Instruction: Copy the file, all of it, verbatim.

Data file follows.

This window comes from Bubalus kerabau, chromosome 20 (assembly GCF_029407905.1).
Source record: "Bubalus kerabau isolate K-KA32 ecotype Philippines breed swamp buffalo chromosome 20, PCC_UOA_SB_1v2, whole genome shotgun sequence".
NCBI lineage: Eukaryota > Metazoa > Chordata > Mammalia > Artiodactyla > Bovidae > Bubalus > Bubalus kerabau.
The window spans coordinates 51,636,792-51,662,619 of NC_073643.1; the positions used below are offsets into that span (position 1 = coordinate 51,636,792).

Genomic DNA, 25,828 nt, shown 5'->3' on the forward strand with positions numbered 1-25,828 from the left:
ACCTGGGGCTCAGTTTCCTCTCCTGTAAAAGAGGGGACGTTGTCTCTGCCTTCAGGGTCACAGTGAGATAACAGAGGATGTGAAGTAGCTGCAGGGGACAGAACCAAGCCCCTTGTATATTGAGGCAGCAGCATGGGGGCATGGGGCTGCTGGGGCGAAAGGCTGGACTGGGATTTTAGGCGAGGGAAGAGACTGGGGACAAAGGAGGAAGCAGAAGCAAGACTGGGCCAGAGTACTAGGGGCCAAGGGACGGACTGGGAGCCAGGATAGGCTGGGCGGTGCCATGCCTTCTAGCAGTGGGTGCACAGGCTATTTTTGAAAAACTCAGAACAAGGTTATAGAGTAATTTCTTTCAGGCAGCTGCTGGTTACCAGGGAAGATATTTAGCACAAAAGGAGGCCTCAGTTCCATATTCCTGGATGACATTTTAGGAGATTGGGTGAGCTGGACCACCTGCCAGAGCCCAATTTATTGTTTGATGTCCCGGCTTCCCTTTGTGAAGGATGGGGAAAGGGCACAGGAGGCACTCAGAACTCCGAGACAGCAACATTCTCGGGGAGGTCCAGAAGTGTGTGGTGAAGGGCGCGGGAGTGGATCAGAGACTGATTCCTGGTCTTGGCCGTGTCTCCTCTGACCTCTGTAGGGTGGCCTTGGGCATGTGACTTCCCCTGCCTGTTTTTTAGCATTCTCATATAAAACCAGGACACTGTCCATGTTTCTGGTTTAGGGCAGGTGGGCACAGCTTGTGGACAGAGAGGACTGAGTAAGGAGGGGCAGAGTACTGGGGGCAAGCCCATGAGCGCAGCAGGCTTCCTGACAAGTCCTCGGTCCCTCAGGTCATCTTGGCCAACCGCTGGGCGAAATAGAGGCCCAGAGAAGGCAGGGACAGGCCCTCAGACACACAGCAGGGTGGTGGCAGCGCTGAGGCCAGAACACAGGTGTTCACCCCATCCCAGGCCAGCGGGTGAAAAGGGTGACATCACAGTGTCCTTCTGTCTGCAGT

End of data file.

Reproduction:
This window comes from Bubalus kerabau, chromosome 20 (assembly GCF_029407905.1).
Source record: "Bubalus kerabau isolate K-KA32 ecotype Philippines breed swamp buffalo chromosome 20, PCC_UOA_SB_1v2, whole genome shotgun sequence".
NCBI lineage: Eukaryota > Metazoa > Chordata > Mammalia > Artiodactyla > Bovidae > Bubalus > Bubalus kerabau.
The window spans coordinates 51,636,792-51,662,619 of NC_073643.1; the positions used below are offsets into that span (position 1 = coordinate 51,636,792).

Genomic DNA, 25,828 nt, shown 5'->3' on the forward strand with positions numbered 1-25,828 from the left:
ACCTGGGGCTCAGTTTCCTCTCCTGTAAAAGAGGGGACGTTGTCTCTGCCTTCAGGGTCACAGTGAGATAACAGAGGATGTGAAGTAGCTGCAGGGGACAGAACCAAGCCCCTTGTATATTGAGGCAGCAGCATGGGGGCATGGGGCTGCTGGGGCGAAAGGCTGGACTGGGATTTTAGGCGAGGGAAGAGACTGGGGACAAAGGAGGAAGCAGAAGCAAGACTGGGCCAGAGTACTAGGGGCCAAGGGACGGACTGGGAGCCAGGATAGGCTGGGCGGTGCCATGCCTTCTAGCAGTGGGTGCACAGGCTATTTTTGAAAAACTCAGAACAAGGTTATAGAGTAATTTCTTTCAGGCAGCTGCTGGTTACCAGGGAAGATATTTAGCACAAAAGGAGGCCTCAGTTCCATATTCCTGGATGACATTTTAGGAGATTGGGTGAGCTGGACCACCTGCCAGAGCCCAATTTATTGTTTGATGTCCCGGCTTCCCTTTGTGAAGGATGGGGAAAGGGCACAGGAGGCACTCAGAACTCCGAGACAGCAACATTCTCGGGGAGGTCCAGAAGTGTGTGGTGAAGGGCGCGGGAGTGGATCAGAGACTGATTCCTGGTCTTGGCCGTGTCTCCTCTGACCTCTGTAGGGTGGCCTTGGGCATGTGACTTCCCCTGCCTGTTTTTTAGCATTCTCATATAAAACCAGGACACTGTCCATGTTTCTGGTTTAGGGCAGGTGGGCACAGCTTGTGGACAGAGAGGACTGAGTAAGGAGGGGCAGAGTACTGGGGGCAAGCCCATGAGCGCAGCAGGCTTCCTGACAAGTCCTCGGTCCCTCAGGTCATCTTGGCCAACCGCTGGGCGAAATAGAGGCCCAGAGAAGGCAGGGACAGGCCCTCAGACACACAGCAGGGTGGTGGCAGCGCTGAGGCCAGAACACAGGTGTTCACCCCATCCCAGGCCAGCGGGTGAAAAGGGTGACATCACAGTGTCCTTCTGTCTGCAGT